When Mario Draghi spoke his now-famous words "whatever it takes" five-and-a-half years ago, the eurozone was in deep trouble. The debt crisis had engulfed the periphery countries and economic growth was nonexistent.
European Central Bank (ECB) post-meeting news conferences were dominated by questions regarding the survival of the single European currency -- hence the ECB president's remark in July 2012: "Within our mandate, the ECB is ready to do whatever it takes to preserve the euro. And believe me, it will be enough."
It looks like it was. The ECB upgraded its growth forecasts for the eurozone at its latest meeting on Thursday and pledged to maintain its monetary stimulus in order to ensure the recovery is sustainable. Draghi even stressed that the central bank was ready to increase its asset purchases program (APP) again if the economy worsens.
Draghi also went to great pains to suggest that the easy monetary stance is here to stay. "The Eurosystem will reinvest the principal payments from maturing securities purchased under the APP for an extended period of time after the end of its net asset purchases, and in any case for as long as necessary," he said.
Investors also should not see inflation hitting 2% as the end of the road for the ECB's stimulus program. Draghi made clear that reaching the target for a short time would not be considered enough. Inflation "can go over 2% and come back," he said.
"We're talking about in the medium term, let's never forget that, and it has to be self-sustainable and self-sustained. Namely, it has to be there without our monetary policy support," Draghi said.
All this would suggest that the euro should be sold, not bought. The ECB is turning out to be more dovish than expected by even the most dovish of analysts out there. However, on the other side of the equation is a not-so-hawkish Federal Reserve, which through its slow pace of rate hikes has kept the dollar weak -- just as President Donald Trump likes it.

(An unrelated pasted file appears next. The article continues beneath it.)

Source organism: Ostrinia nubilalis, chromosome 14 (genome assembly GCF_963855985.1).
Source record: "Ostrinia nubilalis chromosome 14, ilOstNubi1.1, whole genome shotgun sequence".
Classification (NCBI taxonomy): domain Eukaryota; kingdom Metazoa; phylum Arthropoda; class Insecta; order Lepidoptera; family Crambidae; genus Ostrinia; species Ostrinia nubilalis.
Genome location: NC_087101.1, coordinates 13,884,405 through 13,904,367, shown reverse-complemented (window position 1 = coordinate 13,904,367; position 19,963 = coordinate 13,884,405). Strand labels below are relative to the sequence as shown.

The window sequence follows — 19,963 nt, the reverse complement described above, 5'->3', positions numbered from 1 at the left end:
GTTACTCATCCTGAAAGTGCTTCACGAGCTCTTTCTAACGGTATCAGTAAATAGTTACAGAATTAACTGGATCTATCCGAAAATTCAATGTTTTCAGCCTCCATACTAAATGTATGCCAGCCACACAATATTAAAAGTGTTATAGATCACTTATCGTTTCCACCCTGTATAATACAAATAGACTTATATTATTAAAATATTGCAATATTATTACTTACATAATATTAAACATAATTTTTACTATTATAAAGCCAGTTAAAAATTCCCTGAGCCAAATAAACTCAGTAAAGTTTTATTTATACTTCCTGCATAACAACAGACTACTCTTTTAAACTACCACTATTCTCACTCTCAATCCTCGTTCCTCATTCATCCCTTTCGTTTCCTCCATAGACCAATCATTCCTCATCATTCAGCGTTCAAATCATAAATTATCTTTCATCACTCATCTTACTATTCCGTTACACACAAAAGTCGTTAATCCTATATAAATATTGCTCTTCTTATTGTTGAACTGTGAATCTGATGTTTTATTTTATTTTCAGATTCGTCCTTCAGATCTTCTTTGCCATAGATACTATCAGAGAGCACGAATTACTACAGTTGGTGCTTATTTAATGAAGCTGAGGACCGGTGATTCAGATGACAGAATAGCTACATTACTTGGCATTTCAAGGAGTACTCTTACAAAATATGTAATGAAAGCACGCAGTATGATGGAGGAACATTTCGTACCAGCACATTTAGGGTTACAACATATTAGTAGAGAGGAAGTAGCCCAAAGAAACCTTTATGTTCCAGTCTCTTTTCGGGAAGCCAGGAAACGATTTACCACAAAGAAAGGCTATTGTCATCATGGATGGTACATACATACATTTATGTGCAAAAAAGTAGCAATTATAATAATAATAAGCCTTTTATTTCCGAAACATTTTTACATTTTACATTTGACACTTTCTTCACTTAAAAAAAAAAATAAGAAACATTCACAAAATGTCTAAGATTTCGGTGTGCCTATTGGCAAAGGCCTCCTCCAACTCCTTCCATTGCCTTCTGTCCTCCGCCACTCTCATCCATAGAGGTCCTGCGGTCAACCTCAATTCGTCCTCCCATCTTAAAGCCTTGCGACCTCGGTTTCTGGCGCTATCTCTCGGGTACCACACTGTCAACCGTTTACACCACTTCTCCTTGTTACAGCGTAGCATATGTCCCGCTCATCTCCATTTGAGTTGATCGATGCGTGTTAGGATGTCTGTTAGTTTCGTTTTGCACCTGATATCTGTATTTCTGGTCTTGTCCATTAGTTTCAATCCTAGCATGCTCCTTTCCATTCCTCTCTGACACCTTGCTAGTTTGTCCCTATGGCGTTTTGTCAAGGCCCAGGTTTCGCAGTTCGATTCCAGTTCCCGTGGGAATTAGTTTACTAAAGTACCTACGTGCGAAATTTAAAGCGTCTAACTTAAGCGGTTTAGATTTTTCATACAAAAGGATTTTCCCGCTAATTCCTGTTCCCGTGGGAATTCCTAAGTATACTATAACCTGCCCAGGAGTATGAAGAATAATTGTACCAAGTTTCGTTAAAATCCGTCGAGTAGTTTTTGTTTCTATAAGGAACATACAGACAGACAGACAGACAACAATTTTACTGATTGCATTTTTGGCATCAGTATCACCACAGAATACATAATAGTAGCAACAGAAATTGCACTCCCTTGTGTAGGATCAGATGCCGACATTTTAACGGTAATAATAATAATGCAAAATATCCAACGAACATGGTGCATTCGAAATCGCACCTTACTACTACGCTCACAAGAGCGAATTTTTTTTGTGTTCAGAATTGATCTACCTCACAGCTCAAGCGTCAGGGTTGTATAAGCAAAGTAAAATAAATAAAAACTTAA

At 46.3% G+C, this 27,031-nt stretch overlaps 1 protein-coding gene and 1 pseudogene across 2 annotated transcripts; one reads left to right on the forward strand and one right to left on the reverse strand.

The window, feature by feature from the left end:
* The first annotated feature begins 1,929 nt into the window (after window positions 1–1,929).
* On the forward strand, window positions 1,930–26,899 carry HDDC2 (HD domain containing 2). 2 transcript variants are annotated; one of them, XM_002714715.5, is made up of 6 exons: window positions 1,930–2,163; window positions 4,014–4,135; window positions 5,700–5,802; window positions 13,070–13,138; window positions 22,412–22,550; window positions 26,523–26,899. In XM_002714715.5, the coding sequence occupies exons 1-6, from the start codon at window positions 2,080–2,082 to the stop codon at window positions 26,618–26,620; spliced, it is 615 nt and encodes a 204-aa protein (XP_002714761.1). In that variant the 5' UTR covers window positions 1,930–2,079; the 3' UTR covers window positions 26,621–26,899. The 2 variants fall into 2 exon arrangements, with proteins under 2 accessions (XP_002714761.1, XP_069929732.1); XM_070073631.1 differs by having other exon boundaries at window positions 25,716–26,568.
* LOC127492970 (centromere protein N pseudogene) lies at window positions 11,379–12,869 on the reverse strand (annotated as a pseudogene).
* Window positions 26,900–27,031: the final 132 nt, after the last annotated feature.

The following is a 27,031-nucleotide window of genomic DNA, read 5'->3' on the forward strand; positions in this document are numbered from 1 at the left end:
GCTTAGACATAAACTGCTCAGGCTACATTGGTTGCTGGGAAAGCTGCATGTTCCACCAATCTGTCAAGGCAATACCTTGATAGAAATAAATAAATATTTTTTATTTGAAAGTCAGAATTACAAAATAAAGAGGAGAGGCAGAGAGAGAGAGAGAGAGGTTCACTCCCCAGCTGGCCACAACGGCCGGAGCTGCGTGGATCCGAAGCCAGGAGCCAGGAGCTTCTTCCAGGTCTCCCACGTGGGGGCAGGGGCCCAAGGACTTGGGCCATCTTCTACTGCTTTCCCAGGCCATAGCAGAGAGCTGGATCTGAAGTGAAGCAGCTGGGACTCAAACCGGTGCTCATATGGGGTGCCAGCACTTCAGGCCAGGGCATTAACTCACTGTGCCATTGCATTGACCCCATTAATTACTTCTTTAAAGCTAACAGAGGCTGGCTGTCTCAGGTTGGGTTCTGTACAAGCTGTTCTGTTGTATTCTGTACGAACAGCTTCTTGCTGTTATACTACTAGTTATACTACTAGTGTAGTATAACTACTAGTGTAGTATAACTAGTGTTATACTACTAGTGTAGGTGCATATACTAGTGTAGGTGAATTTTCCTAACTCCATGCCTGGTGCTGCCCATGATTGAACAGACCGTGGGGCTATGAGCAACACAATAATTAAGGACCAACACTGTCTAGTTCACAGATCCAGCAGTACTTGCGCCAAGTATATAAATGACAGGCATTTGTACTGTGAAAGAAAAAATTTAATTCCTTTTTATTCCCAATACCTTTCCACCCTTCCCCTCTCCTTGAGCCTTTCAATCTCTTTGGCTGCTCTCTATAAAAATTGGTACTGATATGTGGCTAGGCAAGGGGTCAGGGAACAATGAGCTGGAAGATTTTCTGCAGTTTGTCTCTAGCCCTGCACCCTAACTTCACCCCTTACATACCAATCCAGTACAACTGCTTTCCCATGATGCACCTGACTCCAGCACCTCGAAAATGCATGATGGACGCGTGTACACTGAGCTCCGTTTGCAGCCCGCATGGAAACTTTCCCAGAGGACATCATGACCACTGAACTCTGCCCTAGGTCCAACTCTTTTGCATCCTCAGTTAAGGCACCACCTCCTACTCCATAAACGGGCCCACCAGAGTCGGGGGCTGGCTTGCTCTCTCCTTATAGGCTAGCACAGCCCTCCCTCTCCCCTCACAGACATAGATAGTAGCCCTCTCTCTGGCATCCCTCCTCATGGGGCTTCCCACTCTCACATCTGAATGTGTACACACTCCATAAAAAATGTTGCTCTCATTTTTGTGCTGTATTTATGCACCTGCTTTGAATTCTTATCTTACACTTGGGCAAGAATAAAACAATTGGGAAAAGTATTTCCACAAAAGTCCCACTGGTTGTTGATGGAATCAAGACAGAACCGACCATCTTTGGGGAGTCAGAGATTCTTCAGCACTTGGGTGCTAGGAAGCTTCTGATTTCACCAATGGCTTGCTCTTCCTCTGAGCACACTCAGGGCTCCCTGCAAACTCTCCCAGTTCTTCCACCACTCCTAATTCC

The dollar weakness will boost global trade, which is already recovering. An International Monetary Fund (IMF) working paper published in November showed that a 1% appreciation in the U.S. dollar exchange rate against all other currencies in the world leads to a decline in total trade in the world outside the U.S. of 0.6% to 0.8% within a year.
Despite headwinds from Asia for global trade, analysts at London-based think tank Oxford Economics have upgraded their outlook and expect world trade to increase by 6% this year and 4.5% next year, versus their previous forecasts of 5.7% and 3.8%, respectively.
"World trade growth is likely to be supported by emerging markets, which have made a large contribution to the trade recovery this year," Adam Slater, lead economist at Oxford Economics, said.
At least half the growth in global trade in the third quarter can be attributed to emerging markets, Slater said. Import growth has recovered strongly in a number of countries, including Brazil and Russia.
This bodes well for the eurozone, which relies quite heavily on exports. Besides feed-through from economic growth, global strength helps the euro because foreign exchange reserves are rising, and the euro is the world's second reserve currency after the dollar.
Global reserves had fallen by around 10% from mid-2014 to January 2017, but bounced almost halfway back by November, with fresh record highs in the reserve holdings of Switzerland, Taiwan, South Korea and Hong Kong, according to Société Generale analyst Alvin Tan.
Tan called this revival in reserves a "fundamental tailwind" for the euro's exchange rate versus the dollar, as reserve managers will likely diversify their currencies away from the dollar as their reserves grow. Tan expects the euro's exchange rate to climb to 1.27 to the U.S. dollar by the end of 2018 -- a 7.6% upside from the current level of around 1.18.